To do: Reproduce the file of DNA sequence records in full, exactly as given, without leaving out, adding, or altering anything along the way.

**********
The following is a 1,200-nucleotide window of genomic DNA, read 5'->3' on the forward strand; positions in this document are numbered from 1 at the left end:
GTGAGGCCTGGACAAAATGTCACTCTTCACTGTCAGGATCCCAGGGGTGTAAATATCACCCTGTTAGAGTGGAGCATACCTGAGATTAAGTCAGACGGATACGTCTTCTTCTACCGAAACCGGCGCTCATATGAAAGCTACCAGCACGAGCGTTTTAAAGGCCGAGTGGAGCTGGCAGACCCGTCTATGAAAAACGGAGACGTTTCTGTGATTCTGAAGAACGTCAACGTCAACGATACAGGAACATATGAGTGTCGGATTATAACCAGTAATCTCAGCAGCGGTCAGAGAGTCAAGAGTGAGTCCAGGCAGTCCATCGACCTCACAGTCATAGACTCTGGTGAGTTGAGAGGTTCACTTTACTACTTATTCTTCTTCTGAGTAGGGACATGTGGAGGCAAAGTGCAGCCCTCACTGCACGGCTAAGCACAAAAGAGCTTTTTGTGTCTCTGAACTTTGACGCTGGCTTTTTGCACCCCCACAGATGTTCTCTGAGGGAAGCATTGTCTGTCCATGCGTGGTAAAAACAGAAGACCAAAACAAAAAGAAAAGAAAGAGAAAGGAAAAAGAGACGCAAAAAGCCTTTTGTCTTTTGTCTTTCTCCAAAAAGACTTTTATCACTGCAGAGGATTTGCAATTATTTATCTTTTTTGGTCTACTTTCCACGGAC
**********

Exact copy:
The following is a 1,200-nucleotide window of genomic DNA, read 5'->3' on the forward strand; positions in this document are numbered from 1 at the left end:
GTGAGGCCTGGACAAAATGTCACTCTTCACTGTCAGGATCCCAGGGGTGTAAATATCACCCTGTTAGAGTGGAGCATACCTGAGATTAAGTCAGACGGATACGTCTTCTTCTACCGAAACCGGCGCTCATATGAAAGCTACCAGCACGAGCGTTTTAAAGGCCGAGTGGAGCTGGCAGACCCGTCTATGAAAAACGGAGACGTTTCTGTGATTCTGAAGAACGTCAACGTCAACGATACAGGAACATATGAGTGTCGGATTATAACCAGTAATCTCAGCAGCGGTCAGAGAGTCAAGAGTGAGTCCAGGCAGTCCATCGACCTCACAGTCATAGACTCTGGTGAGTTGAGAGGTTCACTTTACTACTTATTCTTCTTCTGAGTAGGGACATGTGGAGGCAAAGTGCAGCCCTCACTGCACGGCTAAGCACAAAAGAGCTTTTTGTGTCTCTGAACTTTGACGCTGGCTTTTTGCACCCCCACAGATGTTCTCTGAGGGAAGCATTGTCTGTCCATGCGTGGTAAAAACAGAAGACCAAAACAAAAAGAAAAGAAAGAGAAAGGAAAAAGAGACGCAAAAAGCCTTTTGTCTTTTGTCTTTCTCCAAAAAGACTTTTATCACTGCAGAGGATTTGCAATTATTTATCTTTTTTGGTCTACTTTCCACGGAC